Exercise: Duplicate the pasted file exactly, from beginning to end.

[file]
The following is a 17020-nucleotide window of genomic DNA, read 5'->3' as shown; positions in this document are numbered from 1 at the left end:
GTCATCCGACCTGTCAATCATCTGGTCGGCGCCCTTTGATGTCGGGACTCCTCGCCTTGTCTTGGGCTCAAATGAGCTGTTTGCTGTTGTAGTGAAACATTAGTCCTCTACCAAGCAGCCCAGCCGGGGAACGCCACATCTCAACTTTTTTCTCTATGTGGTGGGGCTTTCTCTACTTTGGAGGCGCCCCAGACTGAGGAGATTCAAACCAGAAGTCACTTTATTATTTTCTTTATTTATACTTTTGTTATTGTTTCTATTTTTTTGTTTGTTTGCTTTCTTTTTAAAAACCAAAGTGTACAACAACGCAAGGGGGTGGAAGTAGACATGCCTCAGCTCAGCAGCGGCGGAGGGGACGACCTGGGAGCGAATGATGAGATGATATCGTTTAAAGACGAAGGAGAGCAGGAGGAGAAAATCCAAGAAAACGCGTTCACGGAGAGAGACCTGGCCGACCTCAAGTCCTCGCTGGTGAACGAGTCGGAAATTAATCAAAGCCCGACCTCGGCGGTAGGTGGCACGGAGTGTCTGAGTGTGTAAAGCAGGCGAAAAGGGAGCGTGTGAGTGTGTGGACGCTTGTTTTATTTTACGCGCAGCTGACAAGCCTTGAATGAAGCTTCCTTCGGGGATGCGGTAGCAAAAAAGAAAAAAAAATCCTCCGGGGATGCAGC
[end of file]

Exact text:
The following is a 17020-nucleotide window of genomic DNA, read 5'->3' as shown; positions in this document are numbered from 1 at the left end:
GTCATCCGACCTGTCAATCATCTGGTCGGCGCCCTTTGATGTCGGGACTCCTCGCCTTGTCTTGGGCTCAAATGAGCTGTTTGCTGTTGTAGTGAAACATTAGTCCTCTACCAAGCAGCCCAGCCGGGGAACGCCACATCTCAACTTTTTTCTCTATGTGGTGGGGCTTTCTCTACTTTGGAGGCGCCCCAGACTGAGGAGATTCAAACCAGAAGTCACTTTATTATTTTCTTTATTTATACTTTTGTTATTGTTTCTATTTTTTTGTTTGTTTGCTTTCTTTTTAAAAACCAAAGTGTACAACAACGCAAGGGGGTGGAAGTAGACATGCCTCAGCTCAGCAGCGGCGGAGGGGACGACCTGGGAGCGAATGATGAGATGATATCGTTTAAAGACGAAGGAGAGCAGGAGGAGAAAATCCAAGAAAACGCGTTCACGGAGAGAGACCTGGCCGACCTCAAGTCCTCGCTGGTGAACGAGTCGGAAATTAATCAAAGCCCGACCTCGGCGGTAGGTGGCACGGAGTGTCTGAGTGTGTAAAGCAGGCGAAAAGGGAGCGTGTGAGTGTGTGGACGCTTGTTTTATTTTACGCGCAGCTGACAAGCCTTGAATGAAGCTTCCTTCGGGGATGCGGTAGCAAAAAAGAAAAAAAAATCCTCCGGGGATGCAGC